Hope Star from Hope, Arkansas on January 13, 1932 · Page 2
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Hope Star from Hope, Arkansas · Page 2

Hope, Arkansas
Issue Date:
Wednesday, January 13, 1932
Page 2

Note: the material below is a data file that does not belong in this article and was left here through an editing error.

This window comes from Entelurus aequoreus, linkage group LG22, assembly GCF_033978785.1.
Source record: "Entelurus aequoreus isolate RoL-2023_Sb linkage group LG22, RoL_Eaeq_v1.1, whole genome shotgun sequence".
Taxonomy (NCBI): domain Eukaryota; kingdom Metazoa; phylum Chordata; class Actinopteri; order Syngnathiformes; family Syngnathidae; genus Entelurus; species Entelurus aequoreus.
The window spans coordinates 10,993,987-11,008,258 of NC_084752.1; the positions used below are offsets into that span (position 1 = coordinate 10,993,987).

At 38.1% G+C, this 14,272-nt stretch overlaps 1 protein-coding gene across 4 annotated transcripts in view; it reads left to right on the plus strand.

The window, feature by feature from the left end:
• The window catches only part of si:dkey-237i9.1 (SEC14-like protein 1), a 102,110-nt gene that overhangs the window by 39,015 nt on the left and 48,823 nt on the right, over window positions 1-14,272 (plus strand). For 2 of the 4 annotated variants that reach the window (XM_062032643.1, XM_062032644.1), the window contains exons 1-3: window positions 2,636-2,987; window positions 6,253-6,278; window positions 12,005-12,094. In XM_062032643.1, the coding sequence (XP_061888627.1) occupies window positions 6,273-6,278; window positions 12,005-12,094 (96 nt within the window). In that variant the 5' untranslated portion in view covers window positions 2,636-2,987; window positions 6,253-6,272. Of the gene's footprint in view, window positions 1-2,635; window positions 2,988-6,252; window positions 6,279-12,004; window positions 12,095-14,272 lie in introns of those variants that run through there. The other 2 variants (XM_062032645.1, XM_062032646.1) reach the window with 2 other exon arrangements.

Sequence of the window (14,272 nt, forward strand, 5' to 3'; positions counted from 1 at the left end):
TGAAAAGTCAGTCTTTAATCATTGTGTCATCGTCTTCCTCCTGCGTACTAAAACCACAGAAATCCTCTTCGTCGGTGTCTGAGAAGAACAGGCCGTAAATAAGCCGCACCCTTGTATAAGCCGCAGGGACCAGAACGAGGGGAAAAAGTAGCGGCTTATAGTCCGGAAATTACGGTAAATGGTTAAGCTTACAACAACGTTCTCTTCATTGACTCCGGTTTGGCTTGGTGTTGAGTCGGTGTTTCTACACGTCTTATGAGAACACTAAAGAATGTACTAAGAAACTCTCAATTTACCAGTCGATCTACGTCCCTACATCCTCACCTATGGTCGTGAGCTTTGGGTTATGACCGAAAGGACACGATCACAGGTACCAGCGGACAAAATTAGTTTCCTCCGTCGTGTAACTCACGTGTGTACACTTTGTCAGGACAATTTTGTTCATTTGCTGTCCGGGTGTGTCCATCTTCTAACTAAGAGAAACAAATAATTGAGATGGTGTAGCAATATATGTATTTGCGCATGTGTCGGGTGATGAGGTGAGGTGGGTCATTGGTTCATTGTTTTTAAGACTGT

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Aflt h rMtt** *t the I*af6ff!«*t Hep* AttUUU MwthS,i891. at eft «*» Ifafctt*** HJ«l»t}wlo«dHtw &sp*.tehe» hetele a» alia U to it efiflrBW.wmbenwtf- i* rtveffl^fett. «f toy, tsbwlldtcd trtlwrte*«W« C«f Ihtlt . clvniawen to r through widely __: By city tttfrtw, pa year $5.09, Vy fill, 1m Hempstead, KeVada, I&M tttt yew, etoewhwre $5,00. 144 Star's Platform i»unjrf}jdt frHMr DUUtt to develop tftr Sr«» of Hop*. "" and imptooed santtarv condition* {* — -^^ *. *.L • 4» : • gr*-w%*tr'-ffiwyrfinA pf QtolQmff* JOf ' fntf ,'CufUftUCtUHl of tt "alUtt«rt«r food each veflf, to gmftunv fiduce tht ami economic tnpport for every identifie o0ri<tu(turai ' S offer* practical benefit* to Hentjutead cotMiV* btttCtrfna that co-operartt>« effort ! cbtmfty to it i* In town. .4 S*A*E flt* pfO£ftt«t«t Oft tn£ iftttc fftyrktOtl^ J-TOtfTttfll* i - taie reform, ftttd a «wrt} pfticieitt government through the >W< New American Epoch • "liewft'thftt ittore aliens left the" United States than tit during the,first nine months of 1931 there is an 1 that a turning 1 point in American history has been Srfltor wcfia lost tnfcphfsts, wt nttdtd to the than a century Uncle Sam's domain was a people beyond the seas. They came in tre- loods, setting into motion one of the greatest mi- |itt the s'tory of mankind. And now, evidently, the " iS over and a slight backwash has begun. ig»t6 ; e3timates made recently, the number of aliens ___ Jfalik to the old country in the past year was around tjreater than the number of aliens who came and ***«-—^..Immigration restrictions, widespread depor« 3, and above all—the business depression are Do You t what a change it all is from a few years ago! From (•"Instance,, when fully^-million Europeans found ad- ..fto the coiontry; from t|e post-war years, when the Li'-States looked like an earthly paradise to innumerable ickeji men and. women beyond the sea. epoch Is oVer.*", 1i?h.e land ofi; opportunity has found inhabitants its needs for a While. And TWENTY-FIVE YEARS AGO R. L. Allen and S. B. Henry spent Wednesday In St. Louis buying mules for this market. C. E. Bell and family, of Morrilton, are coming to Hope to live. Charley Freeman is spending a few days in Hope. Herbert Wilson was down from Washington Monday. . FIFTEEN YEARS AGO .. • ) Claud Collins, formerly with Oep. W. Robison, has accepted a position •with the Hope Lumber Co. Dr. and Mrs. W. O. Ailllson have removed to Hope from Murfreesboro, their former home, and are residing •with Mrs. H. S. Garrett, on West Second Avenue. R. L. Broach, of Patterson & Co., has been "under the weather" for the past few days, but is now able to be at work again. Misses Annie Jean Walker and So- 'phia Purkins spent Sunday with friends at Stamps. BARB But Paris dressmakers are using dollar signs for buttons. Which brings up to date the old line, "Button, button, who's got the button?" Detroit has followed Philadelphia's suit in closing museums and recreational centers. Anyway, jobless men can stand outside and marvel at the beautiful buildings. .JrVList week Of Itt tfeatest phllin- " 1 y*»rs ago wMi n*g«r school build* tit Hbtf*, application was mode to IK* Rbsenwald fund nnd they agreed Ml five us one-third of the cost on the building. We have recently completed one of the nicest negro . schools in the state nnd the Hosenwald fund gave us $?,000 to help cur board- to pay" for II. They have also given us $1,000 for our Domestic Science department., *-, Years ago we named the North Side School the RosenwMd School; and on this, the dedication of the new school building they .Ravi nlmed it the H. C. Verger school. Ltst Monday mottling trey dedicated their religious set- yfc'fi honor of Rosenwatd usng for thcr t«xt "I wit make" of thee a great naton and wll bless them that bless You nnd curse them that curse You." Roscnwftld was a' descendant of Abraham. ( He belongs to that great naton of people that are separate and distinct from all other nations by their observance of their marriage laws; and he was brlanled by Almighty (Jod through his family to go! Into all the world and teach the doctrine of the one God who rules and controls and governs the universe. Given unto blessings that were promised to Abraham in Thee and in Thy seed shall all the families of the land be blessed. ' I went to school and have been associated with this family of people all my life and to really know them and to get in touch With the great Jewish heart is a benediction to any one. I have read their history-and how they have been persecuted in almost every country of the world, artd yet wo are indebted to them for our knowledge of the Almighty God. Through them we are the recipients of all the blessings that the Jews and the Christian religions have brought to us and yet God has said, as we curse them, he will curse us. Let us study this great family and let us never fail to render unto Caesar the things that are Caesar's and unto God the things that are God's. J. A. SULLIVAN Jan. 13, 1932 Hope, Ark. Mention Standard The United States does not need to follow the example of foreign powers In going off the gold standard . . . That was the testimony of Otto H. Kahn, famous-bwtker, when, as pictured above, hd appeared before the senate finance committee in Washington. action «<m August *, HEMPSTEAD COUNTY For Sheriff SIMON M. l, Hope, Ark. ••MM A Ctoie Call PORTBRV1LLE, C.I.-JacK rjy-jjr, resident of n local ftuto onmp/WM «tt» ing breakfast whenm. stranger •"•«••*• in hii tent; pressed a revolver his side, and announced he wi to- kill him. Twice the uti-anger the trigger. Twice the pistol f«t fire. Neighbors rushed In and'wrest- ed the gun from his hand. It contained defective bullet*. : Slaying of Communists Cause of 111 Feeling SOCAR/V, Rumania.—(/P)—The killing of six communists, Including two •women, by Rumanian frontier guard's Sunday night when they attempted to escape Into Russia aroused great feel: ing among the people Monday. : . A Jewish member of parliament fro mBessarnbia asked the government to institute an inquiry In view of the fnct that five of the dead were Jews. LONDON.—If you are O'Student nir- plane pilot, the three times in your career at which you are most likely to crash are, according to Capt. A. G. Lamplugh, British expert, the following: After the 20th hour and before the 30th; between the 80th and 120th, and between the 500th and 600th. Capt. Lamplugh has studied thousands of accidents to arrive at these figures, now on the pace faJy, will we receive im itiis a very good thing, toS.*^_i of regret newcomers, on the other hand^have found that be just as hard ort this side of the. ocean as on the |;(CJncle Sam has grown up, and his coastline no longer as beyond the western horizon as a land qf illimitable slower. Never again, !ts as we used to.^Prob- igh it is hard not to feel a our arrival at natioiial',ma- _ ..'we shall feel the effects of;this lost area for many a ^-f-perhaps forever. For every man and woman who i|e;l»ere felt, dimly but firmly, that life was somehow going jjijet better over here;'that"there would be more freedom, Sgefopportunity, more happiness. That vision is still with &***—^ born partly on Bunker Hilt and partly in the steer- as long as we.kee.pr.-it our path will-lead upward. Guiding Youth's Joy BY KA ^ f^ "^i^ i* "*•—^ -II J^,»^^i«i^^ V IMM CLEAVlR STRAW AN © I93f, by Doubleday, Ooran and Co\ .,- ucile Marsh, writing in a current number of The Par- Magazine, Mows her statistics, the so-called younger Deration isn't having a very good time at its parties. She „ a that the modern Jawping p»rty is 9.,b>re to 85 per cent 'the boys and a tragedy fie^fO per cent "of the girls. , Furthermore, parents l^dvteachers are,to blame. They >e let situations develop; wjjfep^ make it possible for an mng number of Cinderella^! aft along the wall. To be dubbed a wallflower, «i the worst heart-break that in come to a girl. To smiJe/wheh the smile is nothing more l&n ft frozen mask that is likely to slip off at any minute ^,'. to talk to the hostess and pretend that you like talking to |jer.... to gaze into space quite as though you would much father think your own thoughts than be passing from one '--* of arms to another, caught up in the rhythm of music dreams and boys who whisper gay and foolish things t girls would rather face a firing squad than brave the deal, -; But the boys have their side of the story, too. Some, ie# they have been told at home and school that they are gwkard and clumsy. Bather than risk-making themselves fojwpicuoua they stand around, letting their collars grow '" iter and tighter. When they do outgrow that bashful stage they are in- Termed that Mary is a flop, Edna is a washout, Ellen is a * number, But Sally and Jane are hot stuff. Boys refuse to risk the ridicule that comes from being " with an unpopular girl. Whew such a thing does hap- >w and then a^yonng gentleman will dangle a five-r """ before the stag line, trusting to the lure of the love the girl from his arras when she has been exercise a wiB^-guj4a»ce over their chiU e «8& actuations wJE>uI(j[ never arise. A moth- hifnJUng that she haa behaved nobly when she Ice cream and frosted cakes for her six- ftret birthday party, should see that every child group haa a good time and gets a square deal. Par- gft^operate in this spirit of group consciousness if their children to be happy. sure should be spontaneous. Especially that of 't fair to make boys and girls pay the piper when dance to the tune he plays. Jta 09 foreign bonds held in the United States are than $850,000,000 and all of the defaulting jtli Anwtean governments, states or munici- committee has been informed, who think that our financial Europe.—/o/ie«6o7-o Evening BEGIN HERB TODAY ANN, OBClI.lf a»* HAHT- FKANCE9 FBNWIOK live Wit* tkelr. «r«»dp»re»le. Tie •liter* have beea orphnaed since child- aood. The *r»nd»«ire»ts—knovrn lone sl»ce lost their wealth and Ike household le supported by Ann's and Cecily's earnings. For this reason ABB. 38, and PHILIP BCROYD. roan* lawyer, are •till postponing their m«rrlii«« thoaeih they have been ea-ragieel, 9 years. Cecily, 22, Is IB love -nth BARRY McKEEfc, wi e>*lneer, bat trhea he proposes she refuses to mine the wedding date heeaose •he cannot leave Ann with the financial responsibility of the home. Mnry-Prnaces, 15, and still In •ehool, strikes up aa aeqnalntane* with EARL DE ARMOUNT, vnilde- •vllle actor. She meet* him secretly nnd he tries to persuade her to become his stage partner. Phil take* Aan to dinner. A (Irl she has never eeen before scads him a note. Phil'* explanations are vnorae. On the way home Phil stops the ear to Investigate engine trouble. LBTTY KINO, who wrote the note, nnd KENNETH SMITH, her escort, come aloe* In another car, Letty addresses Phil with endearments and Ann, angry, vets In Smith's ear and ask* him to take her home. Next day h« •end* Bowers. NOW GO ON WITH THK STODV CHAPTER XXXI /"'ECILY bad looked up tbe hum her in the telephone book on Friday, tbe day before yesterday. She knew it by heart. She dialed it with icy, trembling angers. The muted ringing sounded again and again In her ears. She prayed, "Let him answer It, Dear Lord, let him answer it. Ltt him answer It, Let him—" "Hello?" A woman's voice, agreeable, cheerful, "May I please speak to Mr, McKeel?" "Mr. McKeel Is playing golf." A note of Interest was added. "I am Mrs. McKeel; may I take a message for him?" "1 mean—Mr, Barry McKeel." • "Barry?" The Interest changed to amusement, faint but audible, "He isn't in town now." "Ob. I didn't know. Where be?" "He Js in Albany." Cheery again, almost hearty. "He bus been tbere '--let me aee—-since Friday." "I—I didn't know. Do you < pect him back soon?" "No. Not very soon," sympathy was added. "He Is superintending the work OK a building that bis uncle is putting up tbere." "Could you give me bis addressf "I an sorry," sincerity seemed to b« Indicated, "but when be telephoned yesterday be said that be was leaving tbe hotel and would find § liw.rd.ng place today, go. just for tbe moment. I don't know where h« Ji, We'll know ID a day or to; if you'll call again I'll be fiad te K>II you." A day 9* so! ffceie could be no tvn.) * to that, Curtojjty e#mj §t last, with » touch ol crispness. *ls It seriously important? My husband had spoken of driving to Albany this evening. He had given U up. But, perhaps—-" "No." said Cecily, and tried again and said, "No—thank you," and, hung up the receiver and went upstairs to her room and darkened it to. shut out anything -the June month might have 'to offer, and, rolled dowttflito the deep hollow of her bed. ' • • • A NN found her tbere when she came in at seven o'clock that evening, purposely early, from boating with Kenneth. "Cissy, honey," she protested, and stooped to put her arms around her. "You didn't hear from htm? But dear, dear, you, can't—you mustn't do this way." "I telephoned," Cecily replied In a small choked voiee. "He's gone. He's left town." "Sister's sweetheart) He'll come back. But you can't do this way. You're ill already. You're wearing yourself out. You could make it easier, dear, it you'd Just go on with life the best you can. We have to live, you know." "Why do we?" "Lots of reasons. Mother and Father gave us life—trusted us with it—a part of their lives. And there is Mary-Frances, and—" "We didn't ask for tbe gift, don't want it. Life is too horrible. It cheats us. Fools us. Takes us and hurts us—so. I'm afraid of life, If Barry came back, if be were sitting where you are, right now—I'd still be afraid of life. A! ways I'll be afraid after 'this." "I shouldn't have left you, boney. I shouldn't have. I didn't want to go, and I didn't enjoy myself, and—" "I made you go. I'm better alone. Please go now, won't you, Ann? Please go. You—you make me nervous." "No, I don't. I shouldn't have believed you this afternoon, and I don't believe you now," She lay down on tbe bed, and Cecily stiff' eoed under her curving arm, .;. "I bate everything!" ebe declared. "You don't bate me," Aon said. "Ypu couldn't, when I love you such a lot." "Who said l did?" said Cecily, and began to cry softly. "Just let mo rest and talk to you a little while," Ann coaxed, "It 1 make you too nervous, you can push me off. But, Cissy, I've been think' Jag a jot. All about Ufa being horrid and hurting and everything, U is—and it does, of course, sometimes. But not all the time. In « way, too, it is sort of up to us bow much we'll allow it to burt us." Cecily shook her bead; fbook her body, "No. No. NO. We," * * * but it U, And here's something else, Wfa give* m Jots of pleasant tblaia—bu£ K won't always »Uow us to pick »n4 choosj tog oowejrw, There's. ioyft, J gon/f know about men—but women have to have love. Only—I've decided .hat they don't have to have men's love. Tbere are so many different sorts of love, and I believe—or try to believe," she amended truthfully, that lots of the sorts are better, surer—happier, anyway, than the love between men and women. Take our love, CJssy, for each other and tor Mary-Frances. We've always had it, so we don't always appreciate it But, honey, stop and think It you can what it amounts to. It is certain. It is safo. Nothing can change it or hurt it., and it will last forever. Before I'd hurt you—as you're hurt now—I'd—I'd take myself to pieces and cook me. I wouldn't want to live if I'd hurt you, Cissy. And you wouldn't hurt me, as I'm hurt now, not even to have Barry again. But these men, these mean men hurt us, and break our hearts, and go away and stay away and let us be hurt and suffer. Why should we accuse life of hurt- Ing us when it is only men, muan men who bur* us? And why should —•> value tuat 1" , men'a love— old hatelul, hurting, selfish love- so highly?" "I don't know. I just want Barry. I want to love him—whether he loves me or net. I want to see him - hear hi* voice, I can't live, 1 can't breathe without him. i can't, and I don't want to, and I won't try." "You think that way n-»w, but you'll find out later that you can. E jway >. 4—you get vised to It. I thought that w too, last month. That Sunday, Cissy—truly I was out of my mind, almost. I bad a strange obsession that I was dead- like tbe stories one reads, you know —and didn't know that I was dead, and was just walking around watch Ing myself. But that passes off. Truly it does, honey. Truly it does. See how much better I am now? And it has only been a month ago today. Just exactly a month ago today." "Ann, I don't want to be hateful. But Barry and I were—are—I will say are. I will say Barry and I are ---are—are—" "Yes, darling. Of course. What are you?" "We are different from you and Phil, In every way. Do you think, for instance, that I'll ever look at another man? Do you think that I could do as you've done? I don't blame you, but 1 mean ( couldn't. I couldn't start right out to play with another man as >ou've started to play with that funny Kenneth thing. I couldn't I wouldn't/' "That's just like saying, Cissy, honey, that if you were la one of these tropical places, being devoured by mosquitoes and bugs and things, you'd Bit down and let them eat you alive because you couldn't and wouldn't use a shoddy, inferior grade of netting to keep tbem off." cried a little njore laid. "No, Ann-pyQ« dea't understand. You don't understand/' "I try to, dear. Dear, I do try to. [ wish you had come with us this afternoon, as I begged you to, Instead of staying in this stuffy old bouse.' The river was lovely, and we swam—" "Listen, Ann. The more I think of it, the more I'm sure that wo didn't really quarrel. Will you listen while I tell you about it again, and see it it seems like a quarrel to you? I mean—if it doesn't seem to you that, after Barry's had time to think it over, he'll decide that It wasn't actually what he'd call a quarrel. I told you, you know, that be said raised voices, and squawking sarcasms, and things like that. I'm sure I didn't raise my voice. I never do scream—do I. Ann? Truly, do I?" ] "Honey, honey, of course not." *! "It began about the party. Or— did I tell you about that?" "Not all about it," lied poor Ann. "I didn't say a word, you know I didn't, when he went to Gretchen's party in April, though he knew I hadn't been Invited. He'd promised to, go before—well, before we'd found each other. I didn't let him know I cared a bit—was pleasant and nice about it as I could bo. And he said he didn't have a .good time at all, and was bored to death, and kept hoping that be could get away early enough to see me later. But I took notice that he didn't. And when the picnic came up In May I didn't say much, either. I said a little; aud be explained that the crowd had been nice to him ever Bince he'd come back to Portland, and all—I guess I told you—about how he was going to put a girl something like Cretchen in hla next book—a self-made sophisticate be callfd her—and, well, I didn't fuss even about the picnic. But when tills third affair came up It simply got to be too much of a good thing. I couldn't understand why be wished to go places, constantly. Without me. I wouldn't have gone near any place where he hadn't been invited. ] didn't say that he should not go. I just tried to find out, if possible, why he cared to go. And be eald— What did I say be said, exactly, Aon?" "That he didn't care to go. But that the Stelgerwalds had been very good to him, and that he'd rather sacrifice an evening than lie to them. And be reminded you that you'd rather get in early than lie to Grand and Rosalie in the morning. Wasn't that it? And that if you'd allow him to say that you and be were engaged, he'd be glad to say that be couldn't go, and why." "All that stuff! Conventional- absurd. It wasn't Barry. Barry never takes the conventional attitude about anything. I can't understand it And r can't understand how we could have—well, even disagreed about so trivial a thing as Gretcb SteJgerwald's darned old party. Ann, we couldn't have quarreled over « thing like G retch Steigejrwald's party!" (To Be Cojutlnuea) A Come-Down LONDON.—The late under-secretory for air in the Labor government is out of a job and' can't find one. He is Fred Montague, who, after losing his political position, has found just what the unemployment situation is. He has tried everything from selling silk stockings to building up a mail order business, but as yet has failed to land B position. Cities nre striving to balance their budgets. In order to keep the balance; there will have to be a lot of juggling. Black painted lips arc the latest $ad; Just another evidence thnt when things look darkest they're usually pretty soft. BELGRADE. —In ensoring present day female clothes, the Archimandrite Stankovitch, head of the Servian Orthodox church, protested against the indency of modern dress. Especially did he object against married women using modern dress to ndd to their beauty. "Married women have no need to beautify themselves, since wives have no special reason to worry about their looks." he said. "NOTICE Montgomery Ward & Company in Hope, Arkansas, has a number of Very useful articles that are being closed out during their Closing Out Sale at prices far below the present market price. Come select the article you need. You will be able to buy it far below the amount you would expect to pay. 13 ' 3 . t Lost 20 Lbs. of Fat In Just 4 Weeks Mrs. Mae West of St. Louis, Mo., writes: "I'm only 28 years old ond weighed 170 Ibs. until taking one box of your Kruschen Salts just 4 weeks ago. I now weigh 150 Ibs. I also have more enegy and furthermore I've never had a hungry moment. Fat folks should take one half teaspoonful of Kruschen Salts in a- glass of hot water in the morning before breakfast—it's the SAFE, harmless way to reduce as tens of thousands of men and women know. For your health's sake ask for and get Kruschen at John S. Gibson Drug Co., or any drugstore—the cost for a bottle that lasts 4 weeks is but a trifle and if after the first bottle you are not joyfully satisfied with results- money back. Adv. TAX COLLECTOR'S AND Tax Assessor's Notice Notice is hereby given'that we will attend in person, or by Deputy, at the following time and places. for the purpose of Collecting and Assessing Taxes, in Hempstead County, Arkansas, to-wit: / Beard's Chapel Monday, January 18 DeAnn Tuesday, January 19 Piney Grove Wednesday, January 20 At Emrnett Garland Store Sardis Thursday, January 21 Patmos Friday, January 22 Tokio Monday, January 25 Bingen Tuesday, January 26 Union Wednesday, January 27 At Ingram's Filling Station Belton Thursday, January 28 McCaskill Friday, January 29 Blevins Mon. and Tues,, Feb. 1 and 2 Spring Hill Wed. and. Thur., Feb. 3 and 4 Stephens School House Friday, February 5' At Landes' Stove Fftlton Monday and Tuesday, Feb. 8 and 9 Saratoga Wednesday, February 10 Columbus : Thursday, February 11. Guernsey Friday, February 12 Ozan Monday, February 15 Ozan Monday, February 15 Hope Tuesday, February 16 to March 19 Washington Monday, March 21 to April 10 After which time the penalty required by Law will be added. All taxpayers are requested to bring their land numbers to avoid errors. JOHN L. WILSON Sheriff and Ex-Officig Collector of Hempstead Coyaiy, Arkansas JOHN W. RIPGDIW, Assessor of Hempsteed Co.